NEWS CENTRE

ANOTHER WAY TO SHOW WE CARE

According to modern literature, humans use five ‘love languages’ to show people they care – words of affection, acts of service, gifts, quality time and physical touch. In the Mercy tradition one such example of this are the words spoken by Catherine McAuley just before her death. She said to those with her, “Be sure they (the Sisters) have a comfortable cup of tea when I am gone”.

At the Mercy Care Centre in Young NSW, Pastoral Care Associate Denise Norwood and a dedicated group of volunteers host a weekly afternoon tea with a difference.

The China Tea Program celebrated its four year anniversary in February and involves tea being served in brightly coloured, fine-bone china with sweet biscuits. Every Tuesday at 2.30pm, the rattle of tea trolleys and the cheer of the volunteer ‘tea ladies’ fill the halls at the subacute health service in Young, NSW.

Ms Norwood said the simple gesture of serving tea in fine china has become a weekly highlight for patients. “Serving tea in beautiful china is an act of love,” said Ms Norwood. “It provides theatre and a sense of occasion for all of our patients, particularly those who are palliative. We also encourage patients to reach out and invite family and friends to join us.”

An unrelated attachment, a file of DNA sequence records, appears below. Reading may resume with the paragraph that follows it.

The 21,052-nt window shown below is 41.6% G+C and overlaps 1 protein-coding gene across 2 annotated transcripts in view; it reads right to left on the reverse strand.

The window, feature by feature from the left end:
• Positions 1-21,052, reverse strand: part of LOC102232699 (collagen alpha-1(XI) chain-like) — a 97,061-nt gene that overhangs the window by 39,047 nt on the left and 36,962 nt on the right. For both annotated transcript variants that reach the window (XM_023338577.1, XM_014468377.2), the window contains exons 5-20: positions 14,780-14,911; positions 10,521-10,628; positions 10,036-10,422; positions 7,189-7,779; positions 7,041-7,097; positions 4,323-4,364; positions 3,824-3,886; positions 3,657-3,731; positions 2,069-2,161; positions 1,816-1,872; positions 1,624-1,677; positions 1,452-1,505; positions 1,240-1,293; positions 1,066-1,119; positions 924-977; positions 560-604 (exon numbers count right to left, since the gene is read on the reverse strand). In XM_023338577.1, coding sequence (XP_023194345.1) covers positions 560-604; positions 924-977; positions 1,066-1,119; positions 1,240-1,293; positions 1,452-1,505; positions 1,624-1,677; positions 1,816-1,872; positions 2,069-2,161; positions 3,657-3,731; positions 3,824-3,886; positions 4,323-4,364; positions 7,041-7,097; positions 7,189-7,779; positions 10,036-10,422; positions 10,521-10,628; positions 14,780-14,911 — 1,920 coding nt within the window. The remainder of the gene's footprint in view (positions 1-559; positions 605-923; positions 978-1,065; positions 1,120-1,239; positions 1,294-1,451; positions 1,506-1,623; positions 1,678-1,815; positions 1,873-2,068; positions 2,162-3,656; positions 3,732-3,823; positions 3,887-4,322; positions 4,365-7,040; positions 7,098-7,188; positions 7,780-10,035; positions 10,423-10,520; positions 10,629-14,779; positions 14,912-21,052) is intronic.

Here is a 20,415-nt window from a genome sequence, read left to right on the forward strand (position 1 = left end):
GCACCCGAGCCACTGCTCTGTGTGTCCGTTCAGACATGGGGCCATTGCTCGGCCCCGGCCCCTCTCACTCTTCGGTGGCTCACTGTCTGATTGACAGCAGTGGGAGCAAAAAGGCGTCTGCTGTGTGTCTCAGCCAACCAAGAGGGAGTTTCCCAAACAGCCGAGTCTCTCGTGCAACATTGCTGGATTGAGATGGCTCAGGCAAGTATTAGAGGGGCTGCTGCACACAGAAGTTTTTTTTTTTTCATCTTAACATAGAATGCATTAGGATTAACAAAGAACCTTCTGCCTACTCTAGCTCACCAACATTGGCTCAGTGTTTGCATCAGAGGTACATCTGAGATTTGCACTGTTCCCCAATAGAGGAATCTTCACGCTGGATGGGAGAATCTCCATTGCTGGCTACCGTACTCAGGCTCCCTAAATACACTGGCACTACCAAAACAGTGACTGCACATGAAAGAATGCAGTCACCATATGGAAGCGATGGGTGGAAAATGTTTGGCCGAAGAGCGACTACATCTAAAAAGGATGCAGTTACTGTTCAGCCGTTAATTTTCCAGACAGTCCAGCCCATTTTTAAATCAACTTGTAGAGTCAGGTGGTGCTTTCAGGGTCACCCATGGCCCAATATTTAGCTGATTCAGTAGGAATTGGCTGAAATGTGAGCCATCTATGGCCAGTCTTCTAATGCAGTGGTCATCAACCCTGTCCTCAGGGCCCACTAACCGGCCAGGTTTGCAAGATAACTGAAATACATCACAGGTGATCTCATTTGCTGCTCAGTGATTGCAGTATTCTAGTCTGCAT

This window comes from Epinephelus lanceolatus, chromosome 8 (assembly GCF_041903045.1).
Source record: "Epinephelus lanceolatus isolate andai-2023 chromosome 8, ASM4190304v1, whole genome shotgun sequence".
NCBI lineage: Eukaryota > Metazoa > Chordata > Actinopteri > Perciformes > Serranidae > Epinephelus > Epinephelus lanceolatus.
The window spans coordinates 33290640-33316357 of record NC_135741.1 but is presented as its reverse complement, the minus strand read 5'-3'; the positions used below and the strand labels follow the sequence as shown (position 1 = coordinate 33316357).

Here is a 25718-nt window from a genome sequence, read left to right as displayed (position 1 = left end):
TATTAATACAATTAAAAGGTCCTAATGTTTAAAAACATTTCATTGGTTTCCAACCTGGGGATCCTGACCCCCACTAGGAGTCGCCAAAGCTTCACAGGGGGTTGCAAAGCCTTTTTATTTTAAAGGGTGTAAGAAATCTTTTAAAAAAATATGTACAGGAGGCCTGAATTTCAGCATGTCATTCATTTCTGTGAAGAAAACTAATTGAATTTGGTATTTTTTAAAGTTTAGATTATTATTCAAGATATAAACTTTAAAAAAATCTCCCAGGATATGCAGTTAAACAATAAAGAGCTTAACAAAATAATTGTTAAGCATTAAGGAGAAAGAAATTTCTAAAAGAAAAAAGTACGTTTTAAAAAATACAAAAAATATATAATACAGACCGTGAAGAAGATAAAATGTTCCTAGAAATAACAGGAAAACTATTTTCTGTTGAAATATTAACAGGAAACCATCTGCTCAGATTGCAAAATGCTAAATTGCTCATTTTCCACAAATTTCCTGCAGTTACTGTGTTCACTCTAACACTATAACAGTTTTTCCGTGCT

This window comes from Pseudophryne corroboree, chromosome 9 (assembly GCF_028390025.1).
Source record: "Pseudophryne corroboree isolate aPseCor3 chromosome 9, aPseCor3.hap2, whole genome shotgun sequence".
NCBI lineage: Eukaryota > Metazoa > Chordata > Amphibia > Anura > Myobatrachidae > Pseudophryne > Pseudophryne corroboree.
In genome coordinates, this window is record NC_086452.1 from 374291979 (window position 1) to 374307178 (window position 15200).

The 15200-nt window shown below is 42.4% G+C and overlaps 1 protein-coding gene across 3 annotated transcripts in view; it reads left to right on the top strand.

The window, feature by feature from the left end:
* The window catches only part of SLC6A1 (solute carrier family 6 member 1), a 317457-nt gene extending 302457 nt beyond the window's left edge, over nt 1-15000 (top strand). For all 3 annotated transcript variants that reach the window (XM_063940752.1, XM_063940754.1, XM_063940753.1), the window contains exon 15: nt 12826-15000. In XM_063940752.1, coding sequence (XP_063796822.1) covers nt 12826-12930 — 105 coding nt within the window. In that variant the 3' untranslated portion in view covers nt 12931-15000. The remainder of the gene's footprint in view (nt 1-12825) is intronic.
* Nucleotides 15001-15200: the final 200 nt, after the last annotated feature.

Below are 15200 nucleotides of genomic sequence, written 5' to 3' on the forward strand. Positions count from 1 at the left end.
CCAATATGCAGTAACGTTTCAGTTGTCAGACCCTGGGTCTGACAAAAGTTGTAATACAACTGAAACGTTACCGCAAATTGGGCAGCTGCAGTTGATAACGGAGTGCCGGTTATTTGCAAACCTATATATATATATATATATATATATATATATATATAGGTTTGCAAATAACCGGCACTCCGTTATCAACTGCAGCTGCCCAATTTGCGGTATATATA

The China Tea Program’s success is partly due to the fact the teacups provide a communication tool to help make visits easier. “Many people wonder what you can ask a person who is palliative that won’t make them feel upset or isolated,” explained Ms Norwood. “These brightly coloured teacups provide a great topic of conversation, in a very subtle way. The volunteer pouring the tea might notice a lapse in conversation and might bring up the history or story behind the teacup, and before you know it a whole new conversation has begun.”

Ms Norwood said all of the teacups have an interesting back-story, a message of love or a memory. Each set has been donated by staff or members of the local community. “Initiatives like the China Tea Program make an enormous difference. It’s a simple idea but it shows the same type of hospitality patients would normally show visitors in their own home. It’s also another way to show our patients that we care.”

Messages to: Mercy Health